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The Obama administration is setting tough gas mileage standards for new cars and trucks, spurring the next generation of fuel-sipping gas-electric hybrids, efficient engines and electric cars.
The heads of the Transportation Department and the Environmental Protection Agency on Thursday were signing final rules requiring 2016 model-year vehicles to meet fuel efficiency targets of 35.5 miles per gallon combined for cars and trucks, an increase of nearly 10 mpg over current standards set by the National Highway Traffic Safety Administration.
The EPA, which received the power to regulate carbon dioxide emissions in a 2007 Supreme Court ruling, will set a tailpipe emissions standard of 250 grams (8.75 ounces) of carbon dioxide per mile for vehicles sold in 2016, or the equivalent of what would be emitted by vehicles meeting the mileage standard. The EPA is issuing its first rules ever on vehicle greenhouse gas emissions.
President Obama, previewing the plan Wednesday, said it marked a reversal "after decades in which we have done little to increase auto efficiency." Obama said the standards would "reduce our dependence on oil while helping folks spend a little less at the pump."
Each auto company will have a different fuel-efficiency target, based on its mix of vehicles. Automakers that build more small cars will have a higher target than car companies that manufacture a broad range of cars and trucks. The standard could be as low as 34.1 mpg by 2016 because automakers are expected to receive credits for reducing greenhouse gas emissions in other ways, including preventing the leaking of coolant from air conditioners.
Obama said the new requirements will save 1.8 billion barrels of oil over the life of the program, which will cover the 2012-16 model years. The new standards move up goals set in a 2007 energy law, which required the auto industry to meet a 35 mpg average by 2020.
A NHTSA official familiar with the plan, who was not authorized to speak publicly before Thursday's announcement, said the requirements would add about $1,000 per new vehicle by 2016 but would pay back that investment within three years. The rule is expected to save more than $3,000 over the life of the vehicle through better gas mileage.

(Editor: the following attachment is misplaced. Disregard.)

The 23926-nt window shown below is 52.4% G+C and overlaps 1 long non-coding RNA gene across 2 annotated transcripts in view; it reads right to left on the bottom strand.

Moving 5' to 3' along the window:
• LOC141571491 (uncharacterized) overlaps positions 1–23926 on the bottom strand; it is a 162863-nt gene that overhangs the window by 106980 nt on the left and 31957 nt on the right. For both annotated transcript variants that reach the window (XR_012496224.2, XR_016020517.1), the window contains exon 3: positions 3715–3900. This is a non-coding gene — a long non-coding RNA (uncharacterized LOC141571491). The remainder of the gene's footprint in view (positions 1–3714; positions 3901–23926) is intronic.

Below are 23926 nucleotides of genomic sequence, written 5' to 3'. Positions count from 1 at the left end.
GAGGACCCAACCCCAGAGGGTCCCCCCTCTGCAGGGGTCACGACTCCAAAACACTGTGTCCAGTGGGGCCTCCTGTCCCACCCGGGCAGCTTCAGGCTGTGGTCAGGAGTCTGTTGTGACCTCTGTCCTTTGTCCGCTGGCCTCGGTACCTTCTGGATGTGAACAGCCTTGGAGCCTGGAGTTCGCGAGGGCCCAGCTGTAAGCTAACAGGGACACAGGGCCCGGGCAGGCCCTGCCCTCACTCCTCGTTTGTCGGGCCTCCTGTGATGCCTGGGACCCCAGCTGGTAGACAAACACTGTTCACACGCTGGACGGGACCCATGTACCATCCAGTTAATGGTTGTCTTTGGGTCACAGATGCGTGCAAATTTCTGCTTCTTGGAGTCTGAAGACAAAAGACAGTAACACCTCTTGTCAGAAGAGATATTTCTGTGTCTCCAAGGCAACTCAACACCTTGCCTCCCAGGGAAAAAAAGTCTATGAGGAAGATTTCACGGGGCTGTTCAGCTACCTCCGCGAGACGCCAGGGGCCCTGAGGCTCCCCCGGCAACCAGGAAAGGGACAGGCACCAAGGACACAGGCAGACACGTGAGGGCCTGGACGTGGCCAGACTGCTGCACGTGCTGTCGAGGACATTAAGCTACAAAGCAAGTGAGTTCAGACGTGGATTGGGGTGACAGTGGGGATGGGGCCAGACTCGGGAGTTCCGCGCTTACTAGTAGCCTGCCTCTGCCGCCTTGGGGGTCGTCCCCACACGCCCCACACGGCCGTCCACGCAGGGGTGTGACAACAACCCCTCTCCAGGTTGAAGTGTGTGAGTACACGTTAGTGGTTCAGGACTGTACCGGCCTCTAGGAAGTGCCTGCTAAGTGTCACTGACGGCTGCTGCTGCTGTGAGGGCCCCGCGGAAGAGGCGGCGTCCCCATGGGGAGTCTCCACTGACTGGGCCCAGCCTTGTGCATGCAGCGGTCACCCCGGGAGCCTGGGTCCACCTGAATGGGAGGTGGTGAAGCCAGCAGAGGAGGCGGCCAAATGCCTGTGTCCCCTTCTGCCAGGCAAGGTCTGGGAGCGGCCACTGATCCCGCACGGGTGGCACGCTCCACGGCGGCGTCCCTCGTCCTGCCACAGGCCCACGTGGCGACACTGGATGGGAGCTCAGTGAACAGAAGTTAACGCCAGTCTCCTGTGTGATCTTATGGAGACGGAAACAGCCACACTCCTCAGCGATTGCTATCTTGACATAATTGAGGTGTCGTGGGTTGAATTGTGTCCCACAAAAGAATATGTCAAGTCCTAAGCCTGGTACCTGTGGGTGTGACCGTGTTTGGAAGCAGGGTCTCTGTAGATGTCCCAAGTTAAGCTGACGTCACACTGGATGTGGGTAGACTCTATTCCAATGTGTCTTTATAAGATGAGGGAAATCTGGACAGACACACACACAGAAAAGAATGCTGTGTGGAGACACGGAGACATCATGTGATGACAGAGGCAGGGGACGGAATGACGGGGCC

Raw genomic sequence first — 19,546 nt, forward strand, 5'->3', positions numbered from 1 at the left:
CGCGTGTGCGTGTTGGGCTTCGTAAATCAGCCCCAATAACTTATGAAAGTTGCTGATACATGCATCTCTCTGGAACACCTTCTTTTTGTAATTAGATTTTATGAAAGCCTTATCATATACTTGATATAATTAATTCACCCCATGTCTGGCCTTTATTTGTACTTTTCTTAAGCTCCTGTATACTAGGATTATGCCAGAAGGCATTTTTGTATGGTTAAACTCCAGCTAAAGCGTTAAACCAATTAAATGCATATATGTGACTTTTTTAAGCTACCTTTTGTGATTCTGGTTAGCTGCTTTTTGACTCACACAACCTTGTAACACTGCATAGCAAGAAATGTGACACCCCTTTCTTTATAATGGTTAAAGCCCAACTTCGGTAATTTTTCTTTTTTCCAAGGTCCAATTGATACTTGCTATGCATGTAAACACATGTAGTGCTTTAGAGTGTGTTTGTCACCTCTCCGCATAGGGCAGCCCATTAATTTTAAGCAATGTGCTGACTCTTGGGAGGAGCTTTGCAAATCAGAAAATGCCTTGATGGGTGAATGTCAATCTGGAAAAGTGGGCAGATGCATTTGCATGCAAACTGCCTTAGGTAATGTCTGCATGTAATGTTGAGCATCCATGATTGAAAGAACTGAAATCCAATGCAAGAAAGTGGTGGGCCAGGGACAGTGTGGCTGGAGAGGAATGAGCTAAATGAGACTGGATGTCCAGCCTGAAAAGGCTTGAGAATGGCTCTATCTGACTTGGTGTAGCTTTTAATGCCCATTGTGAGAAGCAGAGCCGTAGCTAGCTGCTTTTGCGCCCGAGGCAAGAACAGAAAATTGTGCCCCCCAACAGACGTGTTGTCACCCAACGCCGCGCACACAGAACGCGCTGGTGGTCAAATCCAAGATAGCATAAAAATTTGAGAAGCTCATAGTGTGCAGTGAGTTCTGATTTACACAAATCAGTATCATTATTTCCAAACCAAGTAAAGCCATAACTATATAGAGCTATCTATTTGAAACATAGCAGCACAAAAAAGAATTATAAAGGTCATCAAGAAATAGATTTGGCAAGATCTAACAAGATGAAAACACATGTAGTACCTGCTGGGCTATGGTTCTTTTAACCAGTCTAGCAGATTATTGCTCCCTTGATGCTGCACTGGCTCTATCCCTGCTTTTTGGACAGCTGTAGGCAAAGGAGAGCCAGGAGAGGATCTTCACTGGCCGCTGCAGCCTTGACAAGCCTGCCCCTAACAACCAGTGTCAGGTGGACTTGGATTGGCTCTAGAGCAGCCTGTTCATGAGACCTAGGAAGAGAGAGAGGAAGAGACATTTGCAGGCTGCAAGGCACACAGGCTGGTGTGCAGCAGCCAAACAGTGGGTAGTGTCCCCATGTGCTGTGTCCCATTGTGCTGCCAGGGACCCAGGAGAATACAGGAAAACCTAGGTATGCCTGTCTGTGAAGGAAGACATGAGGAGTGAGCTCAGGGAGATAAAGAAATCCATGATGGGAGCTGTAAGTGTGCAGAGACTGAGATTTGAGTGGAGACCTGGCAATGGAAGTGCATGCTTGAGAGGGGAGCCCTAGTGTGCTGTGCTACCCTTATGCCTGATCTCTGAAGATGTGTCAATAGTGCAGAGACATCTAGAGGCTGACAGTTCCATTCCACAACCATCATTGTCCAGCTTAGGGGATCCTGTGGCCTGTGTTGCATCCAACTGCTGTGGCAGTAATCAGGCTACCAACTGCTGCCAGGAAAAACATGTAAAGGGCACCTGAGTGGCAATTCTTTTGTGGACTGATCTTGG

Environmental groups have sought curbs on greenhouse gas emissions, blamed for global warming, and challenged the Bush administration for blocking a waiver request from California to pursue more stringent air pollution rules than required by the federal government. The request was granted by the Obama administration last year.
"The standards forthcoming under the 'clean car peace treaty' are a good deal for consumers, for companies, for the country and for the planet," said David Doniger, climate policy director for the Natural Resources Defense Council.
Automakers have been working on an assortment of fuel-efficient technologies, including hybrids, electric cars and technologies that shut off an engine's cylinders when full power isn't needed.
Nissan is releasing its electric car, the Leaf, later this year, while General Motors is introducing the Chevrolet Volt, which can go 40 miles on battery power before an engine kicks in to generate power. Ford is bringing its "EcoBoost" line of direct-injection turbocharged engines, which provide a 20 percent increase in fuel efficiency, to 90 percent of its models by 2013.
Under the rules, automakers could earn credits by producing alternative fuel vehicles and by producing advanced technology cars.
This program aired on April 1, 2010. The audio for this program is not available.
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